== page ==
Nutrition | Events and meetings | Workshop to standardize and update regional food composition tables held in Amman, Jordan, on 19–20 April 2017

Workshop to standardize and update regional food composition tables held in Amman, Jordan, on 19–20 April 2017

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Participants of the workshop gathered for a group photographA training workshop to standardize and update food composition tables, reflecting sugar, saturated fatty acids (SFA), trans fatty acids (TFA) and salt contents in the Region, was held in Amman, Jordan, on 19–20 April 2017.

The workshop was organized by WHO in collaboration with the UK's Institute of Food Research and attended by key partners involved in the preparation and updating of food composition tables. The training shared with them international standards and new chemical analysis techniques for salt, fat (SFA, TFA), sugar and vitamin D.

Dr Christina Profili, WHO Representative in Jordan inaugurated the training with Dr Ayoub Aljawaldeh, WHO Regional Adviser for Nutrition and Dr Paul Finglas of the Institute of Food Research. Certificates of appreciation were distributed to the facilitators and certificates of participation were distributed to participants.

A previous workshop, held in Morocco in September 2016, to review and regulate the food composition tables used by countries, had recommended that regional training take place for research centres responsible for the standardization of food composition tables in the Region.

Food composition tables traditionally include a variety of nutrients and other components of foods thought to be related to health. However, these tables may miss key nutrients linked to health and nutrition status such as saturated fatty acids (SFA), trans fatty acids (TFA), salt, sugar, vitamin D, zinc, and other nutrients, especially for composite and traditional dishes.

Evidence has shown that having a database on food composition that can be used by researchers and epidemiologists to carry out research in the area of diet and disease relationship contributes greatly to the reduction of the double burden of malnutrition. Food composition data also contributes to improvement in nutrition surveillance systems, which help to inform policy. Food composition data is important for various sectors, including health, trade and agriculture.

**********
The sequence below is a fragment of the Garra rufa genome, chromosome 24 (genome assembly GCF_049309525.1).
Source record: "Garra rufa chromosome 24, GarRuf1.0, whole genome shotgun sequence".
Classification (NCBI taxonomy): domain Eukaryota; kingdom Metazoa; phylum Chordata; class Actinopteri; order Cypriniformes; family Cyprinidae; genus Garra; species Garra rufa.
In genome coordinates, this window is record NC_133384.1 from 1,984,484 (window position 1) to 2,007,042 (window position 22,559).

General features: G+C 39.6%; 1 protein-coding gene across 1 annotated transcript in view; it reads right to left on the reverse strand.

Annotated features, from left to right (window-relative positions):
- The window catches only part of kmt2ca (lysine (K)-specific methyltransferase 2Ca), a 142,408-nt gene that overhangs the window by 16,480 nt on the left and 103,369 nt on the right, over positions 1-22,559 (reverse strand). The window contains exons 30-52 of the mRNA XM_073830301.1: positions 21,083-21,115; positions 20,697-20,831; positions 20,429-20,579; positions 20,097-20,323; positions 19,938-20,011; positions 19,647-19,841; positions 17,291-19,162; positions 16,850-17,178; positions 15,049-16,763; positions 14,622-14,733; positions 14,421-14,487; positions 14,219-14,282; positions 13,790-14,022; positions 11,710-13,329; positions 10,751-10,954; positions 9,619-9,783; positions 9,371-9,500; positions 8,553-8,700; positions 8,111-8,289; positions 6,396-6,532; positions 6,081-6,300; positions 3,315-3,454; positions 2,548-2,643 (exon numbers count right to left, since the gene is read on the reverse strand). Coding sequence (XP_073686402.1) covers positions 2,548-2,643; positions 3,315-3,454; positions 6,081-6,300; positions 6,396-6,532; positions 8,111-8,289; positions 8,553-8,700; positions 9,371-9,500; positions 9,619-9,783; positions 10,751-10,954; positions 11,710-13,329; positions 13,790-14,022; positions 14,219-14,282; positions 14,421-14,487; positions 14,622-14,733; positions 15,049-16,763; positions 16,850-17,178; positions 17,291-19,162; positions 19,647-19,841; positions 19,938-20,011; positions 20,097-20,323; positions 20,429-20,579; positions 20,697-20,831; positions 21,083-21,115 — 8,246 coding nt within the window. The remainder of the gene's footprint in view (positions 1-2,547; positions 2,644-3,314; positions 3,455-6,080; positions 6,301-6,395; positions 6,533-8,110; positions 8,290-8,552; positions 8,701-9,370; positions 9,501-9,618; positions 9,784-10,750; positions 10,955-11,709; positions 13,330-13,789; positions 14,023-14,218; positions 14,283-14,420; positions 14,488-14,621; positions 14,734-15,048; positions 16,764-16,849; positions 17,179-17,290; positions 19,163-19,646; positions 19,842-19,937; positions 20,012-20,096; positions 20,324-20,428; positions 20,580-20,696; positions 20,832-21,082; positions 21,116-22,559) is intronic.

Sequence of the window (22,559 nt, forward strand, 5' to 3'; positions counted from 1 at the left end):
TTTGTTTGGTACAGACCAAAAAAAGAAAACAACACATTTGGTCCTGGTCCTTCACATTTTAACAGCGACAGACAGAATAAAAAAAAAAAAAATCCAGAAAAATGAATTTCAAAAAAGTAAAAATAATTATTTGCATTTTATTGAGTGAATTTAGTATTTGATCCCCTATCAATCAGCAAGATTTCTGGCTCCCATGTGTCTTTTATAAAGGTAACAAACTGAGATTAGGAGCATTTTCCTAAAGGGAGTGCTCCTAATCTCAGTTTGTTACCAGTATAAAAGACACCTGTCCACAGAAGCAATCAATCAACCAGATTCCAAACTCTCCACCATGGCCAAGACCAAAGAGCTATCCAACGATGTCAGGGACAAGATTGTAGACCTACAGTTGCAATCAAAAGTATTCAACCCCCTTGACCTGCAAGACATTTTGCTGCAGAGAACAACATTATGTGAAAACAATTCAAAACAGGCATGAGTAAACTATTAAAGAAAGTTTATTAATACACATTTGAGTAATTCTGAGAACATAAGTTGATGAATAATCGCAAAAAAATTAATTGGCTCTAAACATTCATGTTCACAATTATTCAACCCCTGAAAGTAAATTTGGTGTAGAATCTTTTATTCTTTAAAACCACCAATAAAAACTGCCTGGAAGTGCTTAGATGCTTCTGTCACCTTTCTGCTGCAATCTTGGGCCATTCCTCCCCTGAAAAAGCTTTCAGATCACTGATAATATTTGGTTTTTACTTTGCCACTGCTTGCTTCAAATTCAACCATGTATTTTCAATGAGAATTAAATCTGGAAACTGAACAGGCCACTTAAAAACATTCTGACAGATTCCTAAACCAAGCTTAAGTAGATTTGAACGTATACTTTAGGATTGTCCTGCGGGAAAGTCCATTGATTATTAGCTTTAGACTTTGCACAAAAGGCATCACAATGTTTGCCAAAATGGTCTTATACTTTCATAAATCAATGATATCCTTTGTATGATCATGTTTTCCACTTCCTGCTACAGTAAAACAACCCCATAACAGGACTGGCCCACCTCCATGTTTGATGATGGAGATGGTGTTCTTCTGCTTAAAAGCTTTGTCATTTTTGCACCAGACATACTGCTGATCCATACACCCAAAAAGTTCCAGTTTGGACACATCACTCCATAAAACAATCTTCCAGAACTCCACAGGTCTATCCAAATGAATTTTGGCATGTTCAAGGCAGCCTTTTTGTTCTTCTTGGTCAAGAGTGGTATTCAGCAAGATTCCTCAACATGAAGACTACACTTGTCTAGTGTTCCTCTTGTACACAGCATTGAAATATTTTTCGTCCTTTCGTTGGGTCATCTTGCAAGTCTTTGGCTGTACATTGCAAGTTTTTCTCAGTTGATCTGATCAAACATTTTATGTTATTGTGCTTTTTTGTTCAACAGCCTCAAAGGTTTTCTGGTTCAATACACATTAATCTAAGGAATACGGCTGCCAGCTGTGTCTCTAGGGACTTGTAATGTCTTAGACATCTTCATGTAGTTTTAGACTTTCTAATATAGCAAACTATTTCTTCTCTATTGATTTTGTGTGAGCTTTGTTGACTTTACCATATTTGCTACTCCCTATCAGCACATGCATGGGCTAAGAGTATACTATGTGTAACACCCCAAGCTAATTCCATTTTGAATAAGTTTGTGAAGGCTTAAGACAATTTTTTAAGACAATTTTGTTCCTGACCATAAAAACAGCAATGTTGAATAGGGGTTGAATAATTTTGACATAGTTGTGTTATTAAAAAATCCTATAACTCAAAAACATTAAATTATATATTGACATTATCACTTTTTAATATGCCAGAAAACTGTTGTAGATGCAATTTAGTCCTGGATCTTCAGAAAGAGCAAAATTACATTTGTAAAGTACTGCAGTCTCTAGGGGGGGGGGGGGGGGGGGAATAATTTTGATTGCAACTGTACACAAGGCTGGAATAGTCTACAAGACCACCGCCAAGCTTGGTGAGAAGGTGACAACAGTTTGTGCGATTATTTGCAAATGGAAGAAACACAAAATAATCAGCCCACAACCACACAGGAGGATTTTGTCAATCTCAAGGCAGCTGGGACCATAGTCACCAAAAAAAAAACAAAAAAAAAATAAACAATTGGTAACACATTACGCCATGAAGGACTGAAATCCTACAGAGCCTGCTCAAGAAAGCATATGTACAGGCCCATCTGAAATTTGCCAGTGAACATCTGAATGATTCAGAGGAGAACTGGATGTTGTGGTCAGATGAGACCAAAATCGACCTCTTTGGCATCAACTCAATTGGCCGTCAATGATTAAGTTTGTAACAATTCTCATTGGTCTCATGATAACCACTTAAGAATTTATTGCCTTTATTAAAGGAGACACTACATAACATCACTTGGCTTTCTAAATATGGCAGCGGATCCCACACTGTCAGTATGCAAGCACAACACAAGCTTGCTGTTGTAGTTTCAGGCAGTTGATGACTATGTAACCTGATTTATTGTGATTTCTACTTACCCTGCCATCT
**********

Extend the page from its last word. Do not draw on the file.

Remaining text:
There is a need for review and update the estimates of food group intake in the Region to reflect new WHO/FAO food-based dietary guidelines. In addition, traditional foods are often not included in national food composition tables. WHO and FAO recognize the need for updating and compiling regional food composition data, reflecting global recommendations and evidence, and equipping experts in the Region with knowledge and skills on new standards of food composition tables.

Countries in the Eastern Mediterranean Region require this review to help in developing, implementing and monitoring food and nutrition policies and assessing the nutritional status of their populations. The food composition data will be used for product development, food labelling and related regulatory measures for promoting healthy diet, as well as complying with national and international standards and regulations.

Statistics and figures

WHO has several nutrition-related global databases. They include data for countries in the Region. Please click on the links to access them.

Vitamin and Mineral Nutrition Information System

WHO Global Database on Body Mass Index

WHO Global Database on Child Growth and Malnutrition

WHO Global Data Bank on Infant and Young Child Feeding

Some nutrition-related data from the Regional Health Observatory:

Estimates of anaemia in non-pregnant women of reproductive age

Anaemia in preschool-age children

Trend estimates for under 5 child malnutrition: